M0xy Warehouse Artists in Oakland Plot Recovery From Fire

M0xy tenants are working to ensure the studio space doesn’t permanently disappear.  (Courtesy 02 Treehouse)

Last Friday, while jurors deliberated on two defendants’ criminal responsibility for the 2016 Ghost Ship warehouse fire, another artist complex in the nearby Jingletown neighborhood of East Oakland went up in flames.

Unlike Ghost Ship, however, no humans were injured in the fire at 976 23rd Ave., which houses dozens of small businesses and art studios. Still, space and materials serving 7–10 of more than 30 tenants, including woodworkers and sculptors, were destroyed. The whole building is currently inaccessible, according to M0xy tenants.

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Atticus Wolf, who founded M0xy with a partner in 2015, said he was in his office at the facility early Friday morning when the fire started, and attempted to extinguish it to no avail. “What went through my head is ‘everybody out.’ I don’t know what else I was thinking, but it hurt,” Wolf said. “We have two warehouse cats and one of them didn’t make it—his name was Sebastian.”

The fire comes at a time when city scrutiny and competition for commercial space, not least from deep-pocketed cannabis cultivation companies, threaten the art and fabrication studios that have long occupied warehouse and light-industrial buildings in East Oakland. Now, M0xy tenants are working and fundraising to ensure the studio space doesn’t permanently disappear.

"The city has been in constant contact with M0xy, working closely with them to get the property up and running again, and get these small businesses and sole proprietors back to work as soon as possible,” Kelley Kahn, Oakland’s policy director for art spaces, said in a statement.

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David Keenan of Safer DIY Spaces, which emerged after the Ghost Ship fire as a resource for preserving and upgrading artist housing and workspace, is also working with Wolf and M0xy tenants on repairs. “The city, building department—everyone’s been helpful,” he said.

Wolf said the block-long facility is composed of two buildings, and that the one most damaged by the fire will be demolished. He’s working with the property owner, Jason Dreisbach, whose family business provides warehousing services to the ports of Oakland and Richmond, to explore the construction of a new building and restore access to the rest of the complex, noting many tenants are general contractors and skilled laborers.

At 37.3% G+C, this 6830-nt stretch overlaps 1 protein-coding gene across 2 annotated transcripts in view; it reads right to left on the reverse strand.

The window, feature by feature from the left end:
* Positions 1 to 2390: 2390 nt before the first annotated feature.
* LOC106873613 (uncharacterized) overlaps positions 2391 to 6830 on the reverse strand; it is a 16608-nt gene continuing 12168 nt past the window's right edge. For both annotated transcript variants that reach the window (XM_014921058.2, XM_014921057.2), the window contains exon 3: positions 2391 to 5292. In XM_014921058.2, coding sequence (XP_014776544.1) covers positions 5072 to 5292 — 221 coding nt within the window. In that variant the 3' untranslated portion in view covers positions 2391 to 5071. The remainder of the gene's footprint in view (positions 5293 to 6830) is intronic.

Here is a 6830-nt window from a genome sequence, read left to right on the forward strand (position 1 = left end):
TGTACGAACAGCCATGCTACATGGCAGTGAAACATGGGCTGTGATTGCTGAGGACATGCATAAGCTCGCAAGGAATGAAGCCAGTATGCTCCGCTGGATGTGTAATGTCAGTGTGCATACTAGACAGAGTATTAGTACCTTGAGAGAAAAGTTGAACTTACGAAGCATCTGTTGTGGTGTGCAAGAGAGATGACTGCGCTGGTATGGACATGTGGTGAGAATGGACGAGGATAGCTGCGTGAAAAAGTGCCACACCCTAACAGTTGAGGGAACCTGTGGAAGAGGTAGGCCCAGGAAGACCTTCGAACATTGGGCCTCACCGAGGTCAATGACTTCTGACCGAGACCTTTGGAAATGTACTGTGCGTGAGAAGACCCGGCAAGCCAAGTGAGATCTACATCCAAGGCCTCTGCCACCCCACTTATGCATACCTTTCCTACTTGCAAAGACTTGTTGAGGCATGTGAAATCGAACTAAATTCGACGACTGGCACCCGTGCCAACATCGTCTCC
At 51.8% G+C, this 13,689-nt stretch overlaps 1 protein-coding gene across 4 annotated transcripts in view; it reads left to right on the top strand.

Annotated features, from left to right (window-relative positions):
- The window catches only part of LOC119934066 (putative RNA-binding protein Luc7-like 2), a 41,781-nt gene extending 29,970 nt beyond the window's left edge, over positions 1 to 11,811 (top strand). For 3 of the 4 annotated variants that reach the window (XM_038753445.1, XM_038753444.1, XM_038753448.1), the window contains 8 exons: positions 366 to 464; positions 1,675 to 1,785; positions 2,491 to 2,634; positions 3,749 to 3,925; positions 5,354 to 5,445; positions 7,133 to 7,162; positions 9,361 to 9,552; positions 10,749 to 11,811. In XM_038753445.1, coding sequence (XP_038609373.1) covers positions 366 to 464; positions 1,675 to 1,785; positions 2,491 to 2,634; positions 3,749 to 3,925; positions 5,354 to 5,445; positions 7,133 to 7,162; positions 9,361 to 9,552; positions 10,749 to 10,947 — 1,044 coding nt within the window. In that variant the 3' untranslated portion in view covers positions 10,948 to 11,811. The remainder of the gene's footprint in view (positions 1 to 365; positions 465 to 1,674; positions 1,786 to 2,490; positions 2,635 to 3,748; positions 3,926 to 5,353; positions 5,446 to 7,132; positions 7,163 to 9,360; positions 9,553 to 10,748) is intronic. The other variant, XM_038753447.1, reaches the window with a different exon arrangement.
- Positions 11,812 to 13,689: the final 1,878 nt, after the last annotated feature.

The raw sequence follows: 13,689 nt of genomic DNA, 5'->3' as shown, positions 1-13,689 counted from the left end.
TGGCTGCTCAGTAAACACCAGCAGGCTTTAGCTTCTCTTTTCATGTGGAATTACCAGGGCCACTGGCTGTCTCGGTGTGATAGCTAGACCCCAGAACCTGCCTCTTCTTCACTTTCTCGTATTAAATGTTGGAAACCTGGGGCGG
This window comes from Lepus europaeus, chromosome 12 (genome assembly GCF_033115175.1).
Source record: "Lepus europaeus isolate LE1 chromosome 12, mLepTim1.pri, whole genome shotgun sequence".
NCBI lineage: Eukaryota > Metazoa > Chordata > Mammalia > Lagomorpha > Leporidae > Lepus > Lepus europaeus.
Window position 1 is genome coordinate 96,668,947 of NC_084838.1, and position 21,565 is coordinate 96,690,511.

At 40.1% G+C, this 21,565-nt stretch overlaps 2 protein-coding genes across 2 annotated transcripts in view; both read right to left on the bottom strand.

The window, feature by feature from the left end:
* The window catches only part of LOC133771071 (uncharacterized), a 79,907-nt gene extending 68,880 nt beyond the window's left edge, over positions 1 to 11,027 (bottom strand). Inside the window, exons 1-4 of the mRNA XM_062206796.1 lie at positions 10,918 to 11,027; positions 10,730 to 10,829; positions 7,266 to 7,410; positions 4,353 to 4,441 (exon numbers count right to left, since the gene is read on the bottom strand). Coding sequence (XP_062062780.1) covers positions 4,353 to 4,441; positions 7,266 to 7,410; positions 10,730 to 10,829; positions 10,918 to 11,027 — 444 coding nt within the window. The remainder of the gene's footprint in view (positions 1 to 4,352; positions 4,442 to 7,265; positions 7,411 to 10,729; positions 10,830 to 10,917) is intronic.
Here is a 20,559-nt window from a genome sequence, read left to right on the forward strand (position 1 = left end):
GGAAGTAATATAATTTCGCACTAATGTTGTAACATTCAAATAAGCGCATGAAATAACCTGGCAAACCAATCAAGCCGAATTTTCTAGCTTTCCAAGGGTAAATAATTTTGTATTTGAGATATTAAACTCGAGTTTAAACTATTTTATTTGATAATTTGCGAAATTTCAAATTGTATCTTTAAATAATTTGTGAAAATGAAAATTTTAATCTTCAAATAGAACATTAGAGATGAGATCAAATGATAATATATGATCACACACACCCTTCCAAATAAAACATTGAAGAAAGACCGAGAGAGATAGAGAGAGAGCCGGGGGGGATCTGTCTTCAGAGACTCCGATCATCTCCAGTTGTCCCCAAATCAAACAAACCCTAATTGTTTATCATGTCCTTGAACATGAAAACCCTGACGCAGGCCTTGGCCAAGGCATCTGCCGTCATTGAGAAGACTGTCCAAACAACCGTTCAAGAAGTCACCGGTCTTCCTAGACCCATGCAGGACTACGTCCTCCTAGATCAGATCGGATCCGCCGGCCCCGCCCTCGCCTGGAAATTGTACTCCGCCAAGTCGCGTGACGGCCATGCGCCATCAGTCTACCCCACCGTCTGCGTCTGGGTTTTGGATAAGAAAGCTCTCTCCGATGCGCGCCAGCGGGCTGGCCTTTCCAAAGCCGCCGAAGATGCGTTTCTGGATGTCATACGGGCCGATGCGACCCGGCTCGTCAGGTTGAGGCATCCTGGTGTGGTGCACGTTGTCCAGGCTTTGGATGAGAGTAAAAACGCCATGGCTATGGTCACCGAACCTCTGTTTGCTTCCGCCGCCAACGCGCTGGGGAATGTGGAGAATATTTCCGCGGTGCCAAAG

Meanwhile, at least five tenants affected by the fire have launched crowdfunding campaigns: Skiff, a fabrication business with five employees; 02 Treehouse, an architectural firm focused on treehouses; Rachel Sadd, an artist known as the Crafty Avenger; woodworker Aaron Pirate Cronshey; and Ryan Montgomery, the installation artist behind Geary & Hyde Design.

Dustin Feider of 02 Treehouse said contributions will go to seeking temporary workspace and completing an outstanding project for a client in Seattle. "It's been a rude awakening to look at rental rates elsewhere," he said, mentioning that 02 Treehouse often subcontracts with other M0xy tenants. "I'm glad to hear Atticus is on a mission to rebuild."

M0xy is also accepting donations through its fiscal sponsor Independent Arts and Media.

No one lives at M0xy, Wolf said. Inspired by American Steel, the idea of the below market-rate studio space is to foster tool- and knowledge-sharing among tenants loosely aligned with what he called the industrial arts. At the time of the fire, though, he was working with Community Arts Stabilization Trust, the San Francisco nonprofit, to build artist housing in the neighborhood.

The plan had reached the point of architectural renderings for a potential site across the street. “Now those resources have to go back into the M0xy building,” Wolf said. “We’re at a standstill.”

Artists are particularly susceptible to being displaced from studio space, according to a 2016 report from Oakland Mayor Libby Schaaf’s Artist Housing and Workspace Task Force, due to the city’s lack of commercial rent control or other protections. Most of the 900 local artists who responded to a task force survey indicated their workspace leases are month-to-month.

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